“We have to be attentive to their needs, which change from day to day,” adds Peter Tryon. “But at this stage, they seem to be developing really well.”
They spent a year on the road homeschooling their kids, both say it's completely natural and they have no regrets.
“This is not a break year for us,” adds Emma Tryon. “It’s a real, profound life change.”
Astrid Vigne and Clint Bush often thought about the prospect of packing up and going on an endless journey with their kids.
But it wasn't until the Seattle couple, who have been married since 2009, attended a family travel conference in British Columbia and talked to other self-made parents that they decided to take the plunge.
“This conference was the start of the school year, and by the end of the school year we had a plan,” says Vigne, explaining that both she and her husband felt burnt out and worried that they were not spending enough time with their children.
Their original plan was to spend three years living full-time on the road with their two children, Mira, now 12, and Julian, now nine. Since children in Washington state are not required by law to attend school until they are eight years old, at the time, the couple was only required to state their intention to homeschool their daughter.
Although Bush and Vinier are not trained teachers like the Trions, they actually met when they were both working on an after-school program, and they also have nieces and nephews who are homeschooled, so they had some understanding of what they were up to. subscribe.
The family hit the road in 2018 and continued their journey across America, as well as to Costa Rica, the UK, Spain, France, Italy, Vietnam, Singapore, the Philippines and Indonesia. Bush, now a software engineer at a bank, had been working full-time at the beginning of their trip, so much of the home schooling fell to Vigne.
However, he began to take on a bigger role when Vigne, who runs their family blog The Wandering Daughter, also went online, which was a big shift for all of them.
“I think I felt a little out of touch with what was going on with the kids,” Bush explains. “So it was nice when I felt more involved in what they were doing in terms of training.”
While their schedules varied depending on how much they moved around at the time, Vigne says they typically spent one to three hours a day studying.
“Sometimes we just visit the museum,” Vigne explains. – On other days we have an hour of math, an hour of reading, an hour of writing practice, and then a language class. I really don't think kids need many hours to learn because they learn by just watching the world."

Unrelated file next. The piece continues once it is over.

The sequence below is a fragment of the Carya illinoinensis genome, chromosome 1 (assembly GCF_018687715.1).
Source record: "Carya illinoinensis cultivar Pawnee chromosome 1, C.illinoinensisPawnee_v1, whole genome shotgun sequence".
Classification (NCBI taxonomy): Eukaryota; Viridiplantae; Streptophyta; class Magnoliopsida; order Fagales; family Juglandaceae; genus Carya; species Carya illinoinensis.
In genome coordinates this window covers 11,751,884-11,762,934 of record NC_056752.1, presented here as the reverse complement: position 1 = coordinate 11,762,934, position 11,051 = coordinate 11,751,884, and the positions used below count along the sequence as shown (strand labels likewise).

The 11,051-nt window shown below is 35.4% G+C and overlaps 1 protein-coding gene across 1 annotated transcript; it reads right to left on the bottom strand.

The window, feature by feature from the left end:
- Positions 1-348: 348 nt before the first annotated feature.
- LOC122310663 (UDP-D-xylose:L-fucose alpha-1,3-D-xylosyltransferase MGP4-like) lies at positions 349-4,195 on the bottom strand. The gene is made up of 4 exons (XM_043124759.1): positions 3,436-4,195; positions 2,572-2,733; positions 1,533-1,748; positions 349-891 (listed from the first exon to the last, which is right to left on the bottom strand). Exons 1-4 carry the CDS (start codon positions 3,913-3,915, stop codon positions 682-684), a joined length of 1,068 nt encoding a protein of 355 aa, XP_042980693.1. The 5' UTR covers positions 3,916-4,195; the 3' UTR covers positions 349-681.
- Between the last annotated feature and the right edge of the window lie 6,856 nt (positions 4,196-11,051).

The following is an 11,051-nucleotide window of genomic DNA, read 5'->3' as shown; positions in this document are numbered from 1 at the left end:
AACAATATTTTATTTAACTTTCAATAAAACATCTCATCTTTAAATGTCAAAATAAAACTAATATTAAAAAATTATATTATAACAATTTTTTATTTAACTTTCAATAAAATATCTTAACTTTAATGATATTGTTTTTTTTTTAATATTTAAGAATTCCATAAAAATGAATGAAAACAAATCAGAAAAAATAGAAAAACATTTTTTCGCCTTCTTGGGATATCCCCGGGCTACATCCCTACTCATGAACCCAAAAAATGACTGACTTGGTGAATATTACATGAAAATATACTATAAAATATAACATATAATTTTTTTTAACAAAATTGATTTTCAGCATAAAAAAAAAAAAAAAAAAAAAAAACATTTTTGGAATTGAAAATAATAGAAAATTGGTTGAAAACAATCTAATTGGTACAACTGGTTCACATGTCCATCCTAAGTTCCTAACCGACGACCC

While both she and her husband had some misgivings about exclusion of their children from the traditional school system, they believe that the children have greatly benefited from learning while traveling.
“It often seems to me that there are a lot of subjects that are skipped in a traditional school because they are so focused on following a certain set of standards,” she explains.
Vinier emphasizes that they are trying to tell their children about all the different groups that lived in that particular place where they are in order to get "a more comprehensive perspective."
“In that sense, I feel like the kids are getting a better education,” she says.
While Bush admits he was initially worried that not interacting regularly with children their age might have a negative impact on their social skills, he was thrilled to see that this was not the case at all.
“Now our kids are absolutely incredible in a different environment with other kids,” he says.
After four years of travel - their trip was extended by a year due to the pandemic - they returned to the US this summer and are now adjusting to living in one place.
“If it was up to my husband and me, I think we would just travel endlessly,” says Vigne, before explaining that it was their son and daughter who really wanted to return home.
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Mira and Julian will return to school this September, but Vigne says they may return to home schooling later on depending on their needs. While they'll likely stay in one place for now, Bush and Vigne hope they can go on a similar journey at some point in the future, provided the kids are willing.
“We recognize that this experience is definitely a privilege and not something that anyone can do,” says Vigne, who wrote the Hey Kids Let’s Travel! e-book to help other parents who are considering going to long trip with your children. “But if you are able to do it, I think it is very important.”